If you’ve been reading from the beginning of this blog, you’ll remember that I’m selling my house, and that my recent escapade with bolting tenants left me shy of furniture to stage it properly.

It only made sense, therefore, to seek out a few appropriate pieces to augment my current supply, and to do this, I browsed my favourite furniture store, The Side of the Road.

Oh, sorry … did I capitalize that?  I sometimes do, because it makes it feel more quaint and charming.  Kind of like when I call Value Village, Boutique VeeVee.  But what I am in fact referring to is … the side … of … the road.

This store has enormous appeal since it satisfies one of the enduring obsessions of my life:  keeping stuff out of landfill.  I don’t know exactly what that says about me but … there you are.

So imagine my joy when, walking on Long Point with my faithful hound Maserati, I found a wide, low dresser with many drawers, translating to lots of storage, which would fit perfectly in the living room below a picture window.  It was at the very side of the road, the incontrovertible signal that, “This stuff is free for the taking!”

Excitedly, I raced home, hooked the trailer up to the car, and returned to the scene of this unexpected opportunity. Yes!  It was still there, and with it, an accompanying beveled mirror of substantial size, in perfect condition.  With the strength of a longshoreman, I hoisted both into my trailer and was off.  I don’t need the mirror at the moment, but when I eventually downsize further, I’ll want to find a new home for this jewel of a dresser, and the mirror might be needed.  Also, a perfect 3’X4′ mirror just shouldn’t go into landfill — that would be sickening — so on the way to the house, I dropped it at the church for safekeeping.

Once home, I ascertained that the dresser was a bit too tall for the window sill, so speedily cut three inches off each leg with a handsaw.  The top was quite scratched, but not beyond  redemption.  In the end, I decided to paint it a light creamy yellow, which I did in short order.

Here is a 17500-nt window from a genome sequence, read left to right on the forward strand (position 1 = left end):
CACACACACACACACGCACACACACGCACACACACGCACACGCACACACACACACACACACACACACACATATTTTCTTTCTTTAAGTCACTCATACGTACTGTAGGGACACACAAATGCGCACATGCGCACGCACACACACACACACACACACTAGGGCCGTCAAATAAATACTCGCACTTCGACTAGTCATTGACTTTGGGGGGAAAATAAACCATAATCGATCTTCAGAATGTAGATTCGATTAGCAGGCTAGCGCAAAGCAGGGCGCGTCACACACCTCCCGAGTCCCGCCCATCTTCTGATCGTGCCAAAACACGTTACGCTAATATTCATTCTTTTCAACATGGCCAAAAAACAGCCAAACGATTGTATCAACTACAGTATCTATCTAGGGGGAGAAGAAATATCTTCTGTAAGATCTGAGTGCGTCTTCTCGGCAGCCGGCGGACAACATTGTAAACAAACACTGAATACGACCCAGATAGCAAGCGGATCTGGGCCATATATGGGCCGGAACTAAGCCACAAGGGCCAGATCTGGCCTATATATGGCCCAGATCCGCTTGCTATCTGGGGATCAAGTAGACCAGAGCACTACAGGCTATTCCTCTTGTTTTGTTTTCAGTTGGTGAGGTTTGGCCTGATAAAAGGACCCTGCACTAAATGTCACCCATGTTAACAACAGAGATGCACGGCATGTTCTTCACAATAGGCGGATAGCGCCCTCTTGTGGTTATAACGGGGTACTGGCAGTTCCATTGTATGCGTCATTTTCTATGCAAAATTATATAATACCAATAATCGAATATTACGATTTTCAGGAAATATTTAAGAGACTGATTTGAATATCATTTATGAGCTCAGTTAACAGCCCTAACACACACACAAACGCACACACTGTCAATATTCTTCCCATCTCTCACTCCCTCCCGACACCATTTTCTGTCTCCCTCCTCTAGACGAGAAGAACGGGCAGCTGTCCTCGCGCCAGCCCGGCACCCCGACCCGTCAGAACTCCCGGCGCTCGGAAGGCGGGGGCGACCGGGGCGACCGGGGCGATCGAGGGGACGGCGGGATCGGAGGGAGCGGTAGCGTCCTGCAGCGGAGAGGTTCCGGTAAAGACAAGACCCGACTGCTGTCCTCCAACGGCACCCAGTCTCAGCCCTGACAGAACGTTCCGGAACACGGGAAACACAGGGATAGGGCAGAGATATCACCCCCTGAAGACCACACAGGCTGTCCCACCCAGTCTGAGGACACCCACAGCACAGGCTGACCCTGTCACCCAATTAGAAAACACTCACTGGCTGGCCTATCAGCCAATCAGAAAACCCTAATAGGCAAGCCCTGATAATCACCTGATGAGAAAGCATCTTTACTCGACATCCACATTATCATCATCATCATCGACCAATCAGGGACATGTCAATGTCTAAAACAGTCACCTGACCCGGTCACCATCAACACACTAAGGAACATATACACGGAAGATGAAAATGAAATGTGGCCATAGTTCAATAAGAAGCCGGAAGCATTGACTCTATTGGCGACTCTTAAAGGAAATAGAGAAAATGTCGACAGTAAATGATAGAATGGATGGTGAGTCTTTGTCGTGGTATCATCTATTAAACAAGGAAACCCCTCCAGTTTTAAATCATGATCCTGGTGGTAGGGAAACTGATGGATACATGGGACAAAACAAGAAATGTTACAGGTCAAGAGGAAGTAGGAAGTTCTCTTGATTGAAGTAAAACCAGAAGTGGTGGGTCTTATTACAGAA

The painting completed, I surveyed my new dresser.  It looked … very serene.  Too serene.  Never one to miss out on the opportunity for a creative endeavour, I grabbed some old paint and, calling forth my inner Jackson Pollock, went to town on that dresser top.

First, I watered down some rust coloured paint, and with a cloth, dabbed a cloudy wash of colour over the base coat.  After it dried, I seized some dark green, and applying small amounts of paint to an old brush, began pouncing the colour onto the surface in a highly abstract manner.  Next came just a bit of white, then a more pronounced version of the rust.  At last, my creation was finished, and I stood back, gazing at it with satisfaction.

Now, the wonderful thing about this kind of re-purposing adventure is that you literally can’t go wrong.  Did you overdo it on one of the colours?  Dampen a rag and grab some paper towels, then wet and blot to your heart’s content.  Still not satisfied with the result?  Start all over with your base coat and it’s a whole new canvas.  Frustrated, hot under the collar because it just doesn’t live up to your Debbie Travis expectations?  Drop the whole kit and caboodle back at the side of the road where you found it, and you’re none the poorer.

But usually, you end up with something one-of-a-kind and interesting and uniquely your own creation, and you’re that much the richer for the journey taken.

The motivational writers of our day often speak to the abundance that is available in life:  that you can manifest anything you want, including palatial homes, luxury automobiles and vacation properties in sun-drenched locales.  For me, abundance is much simpler than this.  It’s the chance to live as sustainably as possible, and, in an attempt to leave a shallow footprint, to reclaim what others discard, thus helping both myself and the earth in the process.

This isn’t necessarily new age dogma:  my grandfather, an early farmer in Grey-Bruce County, believed that waste was the greatest sacrilege against God.  I often think of him when I’m in the midst of a major re-purpose.

And never forget, anyone can throw money at a problem,  But it takes a really creative and imaginative mind to make a silk purse out of a sow’s ear.

I live in an abundance of my own making, one which stretches me and fulfills me and pleases me.

I invite you to join me there.